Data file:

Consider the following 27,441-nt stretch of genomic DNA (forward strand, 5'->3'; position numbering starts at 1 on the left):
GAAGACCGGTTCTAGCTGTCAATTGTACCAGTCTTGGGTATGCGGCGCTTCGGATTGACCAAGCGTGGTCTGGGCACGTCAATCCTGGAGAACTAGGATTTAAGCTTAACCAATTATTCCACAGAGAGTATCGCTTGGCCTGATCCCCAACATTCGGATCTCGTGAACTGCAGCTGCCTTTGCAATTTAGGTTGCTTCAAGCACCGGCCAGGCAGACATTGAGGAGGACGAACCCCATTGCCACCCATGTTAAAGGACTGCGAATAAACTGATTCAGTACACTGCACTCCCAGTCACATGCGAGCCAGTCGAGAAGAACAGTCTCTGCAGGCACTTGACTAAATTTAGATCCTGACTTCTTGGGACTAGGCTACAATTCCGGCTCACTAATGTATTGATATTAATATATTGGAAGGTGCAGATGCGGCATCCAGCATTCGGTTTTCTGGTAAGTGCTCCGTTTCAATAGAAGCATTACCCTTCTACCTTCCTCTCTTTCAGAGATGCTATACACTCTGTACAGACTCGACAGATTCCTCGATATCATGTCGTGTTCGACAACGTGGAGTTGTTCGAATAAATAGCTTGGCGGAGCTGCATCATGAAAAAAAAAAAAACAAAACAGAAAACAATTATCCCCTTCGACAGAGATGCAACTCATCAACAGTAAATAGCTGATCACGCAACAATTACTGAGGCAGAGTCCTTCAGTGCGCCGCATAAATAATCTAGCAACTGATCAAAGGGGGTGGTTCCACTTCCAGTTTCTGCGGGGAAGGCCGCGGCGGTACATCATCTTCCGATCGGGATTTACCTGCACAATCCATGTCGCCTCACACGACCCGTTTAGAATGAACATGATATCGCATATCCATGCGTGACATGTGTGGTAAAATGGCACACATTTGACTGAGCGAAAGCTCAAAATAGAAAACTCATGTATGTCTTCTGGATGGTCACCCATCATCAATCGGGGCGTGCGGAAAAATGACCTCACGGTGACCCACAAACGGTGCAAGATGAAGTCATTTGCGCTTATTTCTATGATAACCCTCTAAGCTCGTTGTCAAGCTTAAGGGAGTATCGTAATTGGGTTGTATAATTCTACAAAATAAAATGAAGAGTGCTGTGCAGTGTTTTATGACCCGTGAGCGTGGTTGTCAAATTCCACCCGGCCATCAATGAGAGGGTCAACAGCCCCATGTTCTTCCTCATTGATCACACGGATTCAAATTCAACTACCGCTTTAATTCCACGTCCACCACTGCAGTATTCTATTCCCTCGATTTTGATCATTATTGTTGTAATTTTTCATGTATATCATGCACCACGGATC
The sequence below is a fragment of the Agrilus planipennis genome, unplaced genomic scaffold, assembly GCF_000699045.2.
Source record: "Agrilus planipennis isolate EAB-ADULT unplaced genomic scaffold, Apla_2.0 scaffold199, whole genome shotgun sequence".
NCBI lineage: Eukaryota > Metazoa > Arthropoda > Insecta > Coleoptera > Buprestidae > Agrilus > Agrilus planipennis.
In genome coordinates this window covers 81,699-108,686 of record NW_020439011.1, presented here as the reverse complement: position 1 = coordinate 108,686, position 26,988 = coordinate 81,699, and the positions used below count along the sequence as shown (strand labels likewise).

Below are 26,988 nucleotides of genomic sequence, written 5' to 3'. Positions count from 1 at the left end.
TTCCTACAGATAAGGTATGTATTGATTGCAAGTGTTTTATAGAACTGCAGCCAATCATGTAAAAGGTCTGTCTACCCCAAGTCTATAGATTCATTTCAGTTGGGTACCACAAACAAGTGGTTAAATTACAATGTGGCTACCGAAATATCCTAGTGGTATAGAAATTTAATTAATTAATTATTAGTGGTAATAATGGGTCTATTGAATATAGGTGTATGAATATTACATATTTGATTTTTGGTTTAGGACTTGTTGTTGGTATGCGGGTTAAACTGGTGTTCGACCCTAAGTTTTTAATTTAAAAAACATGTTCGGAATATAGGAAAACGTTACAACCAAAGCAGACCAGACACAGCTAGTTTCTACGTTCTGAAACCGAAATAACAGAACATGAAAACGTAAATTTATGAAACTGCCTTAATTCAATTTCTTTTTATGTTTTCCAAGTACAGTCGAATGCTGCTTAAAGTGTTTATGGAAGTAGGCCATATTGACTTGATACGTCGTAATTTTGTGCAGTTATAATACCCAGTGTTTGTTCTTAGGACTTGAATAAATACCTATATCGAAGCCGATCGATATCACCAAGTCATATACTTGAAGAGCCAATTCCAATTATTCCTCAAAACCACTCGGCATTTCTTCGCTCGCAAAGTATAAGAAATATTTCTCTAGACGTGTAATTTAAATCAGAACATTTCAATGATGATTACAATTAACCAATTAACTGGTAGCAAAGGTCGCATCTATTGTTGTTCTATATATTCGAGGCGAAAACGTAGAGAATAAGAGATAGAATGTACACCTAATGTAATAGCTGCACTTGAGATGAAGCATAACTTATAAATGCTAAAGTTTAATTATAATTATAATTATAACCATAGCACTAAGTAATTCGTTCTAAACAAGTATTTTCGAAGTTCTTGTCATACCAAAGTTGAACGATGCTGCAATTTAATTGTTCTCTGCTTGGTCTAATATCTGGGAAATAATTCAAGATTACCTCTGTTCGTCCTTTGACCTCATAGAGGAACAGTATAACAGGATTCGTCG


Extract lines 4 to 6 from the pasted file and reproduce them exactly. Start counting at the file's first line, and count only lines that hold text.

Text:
Source record: "Agrilus planipennis isolate EAB-ADULT unplaced genomic scaffold, Apla_2.0 scaffold199, whole genome shotgun sequence".
NCBI lineage: Eukaryota > Metazoa > Arthropoda > Insecta > Coleoptera > Buprestidae > Agrilus > Agrilus planipennis.
In genome coordinates this window covers 81,699-108,686 of record NW_020439011.1, presented here as the reverse complement: position 1 = coordinate 108,686, position 26,988 = coordinate 81,699, and the positions used below count along the sequence as shown (strand labels likewise).